Mrs. Jackson terminated their romantic relationship in July 1991. That same month, Mrs. Jackson began a relationship with defendant Clay Wilkes, who was employed at that time as an engineering manager in Novell's Sandy office. Within weeks, Mr. Wilkes and Mrs. Jackson were involved in a sexual relationship.
In August 1991, Mr. Righter became Vice President of Univel and moved to the Sandy office. Mrs. Jackson transferred with him and remained under his direct-line supervision. In December 1991, Mr. Wilkes also became employed by Univel as a technical lead and worked in the same department with Mrs. Jackson at the Sandy office but never supervised her.
Plaintiff became aware of Mrs. Jackson's romantic involvement with both Mr. Wilkes and Mr. Righter in November 1991. The Jacksons attempted reconciliation and participated in marriage counseling. However, Mrs. Jackson resumed her sexual relationship with Mr. Wilkes shortly thereafter, and the Jacksons subsequently divorced.
Plaintiff then filed this action alleging that defendants Mr. Righter and Mr. Wilkes had alienated Mrs. Jackson's affections toward him, intentionally inflicted emotional and physical injury on him, and intentionally interfered with his marital contract. Plaintiff also alleged that defendants Novell and Univel were vicariously liable for these tortious actions and that Novell and Univel were directly liable for negligently supervising and retaining Mr. Righter and Mr. Wilkes.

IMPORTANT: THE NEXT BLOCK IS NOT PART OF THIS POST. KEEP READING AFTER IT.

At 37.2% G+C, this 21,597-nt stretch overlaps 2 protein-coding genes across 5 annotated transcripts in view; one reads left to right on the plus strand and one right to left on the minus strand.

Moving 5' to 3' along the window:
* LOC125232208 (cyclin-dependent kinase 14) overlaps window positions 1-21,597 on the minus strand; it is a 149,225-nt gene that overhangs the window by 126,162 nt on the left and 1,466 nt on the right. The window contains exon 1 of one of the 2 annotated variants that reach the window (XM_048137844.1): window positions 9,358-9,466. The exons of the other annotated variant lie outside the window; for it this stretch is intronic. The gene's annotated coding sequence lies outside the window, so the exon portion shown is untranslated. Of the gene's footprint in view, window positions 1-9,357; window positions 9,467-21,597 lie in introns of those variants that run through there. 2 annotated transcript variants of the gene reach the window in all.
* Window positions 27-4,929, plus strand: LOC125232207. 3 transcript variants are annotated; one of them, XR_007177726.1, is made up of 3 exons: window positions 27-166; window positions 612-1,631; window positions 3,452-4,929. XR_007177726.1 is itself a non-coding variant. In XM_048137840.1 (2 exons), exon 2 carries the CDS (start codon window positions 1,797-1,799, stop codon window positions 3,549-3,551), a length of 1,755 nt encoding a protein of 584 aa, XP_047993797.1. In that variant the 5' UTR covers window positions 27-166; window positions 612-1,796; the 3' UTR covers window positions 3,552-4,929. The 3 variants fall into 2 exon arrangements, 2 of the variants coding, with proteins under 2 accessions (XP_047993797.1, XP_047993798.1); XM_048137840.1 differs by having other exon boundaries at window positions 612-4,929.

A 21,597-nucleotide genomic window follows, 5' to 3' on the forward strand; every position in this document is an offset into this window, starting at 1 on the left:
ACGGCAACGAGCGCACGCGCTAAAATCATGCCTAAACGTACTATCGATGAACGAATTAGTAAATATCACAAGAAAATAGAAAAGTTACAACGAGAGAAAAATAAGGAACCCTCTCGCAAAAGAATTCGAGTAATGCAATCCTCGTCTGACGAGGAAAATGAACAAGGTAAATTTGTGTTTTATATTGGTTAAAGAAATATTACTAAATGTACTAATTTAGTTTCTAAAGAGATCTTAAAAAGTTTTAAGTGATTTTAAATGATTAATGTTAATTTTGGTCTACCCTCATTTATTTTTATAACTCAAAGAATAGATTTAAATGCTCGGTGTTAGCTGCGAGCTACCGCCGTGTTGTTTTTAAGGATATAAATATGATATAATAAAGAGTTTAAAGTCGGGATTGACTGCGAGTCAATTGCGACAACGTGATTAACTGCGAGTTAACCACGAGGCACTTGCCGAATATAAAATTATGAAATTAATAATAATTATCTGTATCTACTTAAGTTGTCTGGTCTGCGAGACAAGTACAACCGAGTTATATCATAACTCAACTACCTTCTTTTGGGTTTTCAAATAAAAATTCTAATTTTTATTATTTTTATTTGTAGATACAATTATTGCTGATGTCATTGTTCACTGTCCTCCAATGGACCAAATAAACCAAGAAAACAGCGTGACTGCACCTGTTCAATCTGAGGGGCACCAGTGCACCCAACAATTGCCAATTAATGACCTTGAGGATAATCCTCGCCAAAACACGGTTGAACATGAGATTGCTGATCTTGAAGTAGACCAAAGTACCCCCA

All defendants moved for summary judgment on all claims. The trial court denied the motions by Mr. Righter and Mr. Wilkes, but granted summary judgment in favor of Novell and Univel, dismissing all claims against them. The court certified the dismissal as final under Rule 54(b), and plaintiff appeals.
Plaintiff erroneously contends that the trial court dismissed his claims against Mr. Righter and Mr. Wilkes for interference with his marital contract. Because no final order regarding these claims is before this Court, we do not address them.
In its order dismissing Novell and Univel, the trial court attempted to certify to this Court two questions of law: "whether a claim for alienation of affections is stated where the actions of two defendants collectively, but possibly not individually, are alleged to be the controlling cause of the alienation, and ... whether Utah recognizes a cause of action for interference with the marital contract." The Court of Appeals may certify a case to this Court for decision, Utah R.App.P. 43, but the procedure for the certification of an issue is not available to district courts. Accordingly, we do not address these questions.
Plaintiff argues that the trial court erred in granting summary judgment in favor of Novell and Univel because genuine issues of material fact exist regarding (1) whether Mr. Righter's conduct was within the scope of his employment, performed in his managerial capacity, or performed under his apparent authority, and (2) whether Novell and Univel negligently supervised and retained Mr. Righter and Mr. Wilkes. For the reasons discussed below, we hold that no genuine issues existed with respect to plaintiff's claims against Novell and Univel and that summary judgment was proper.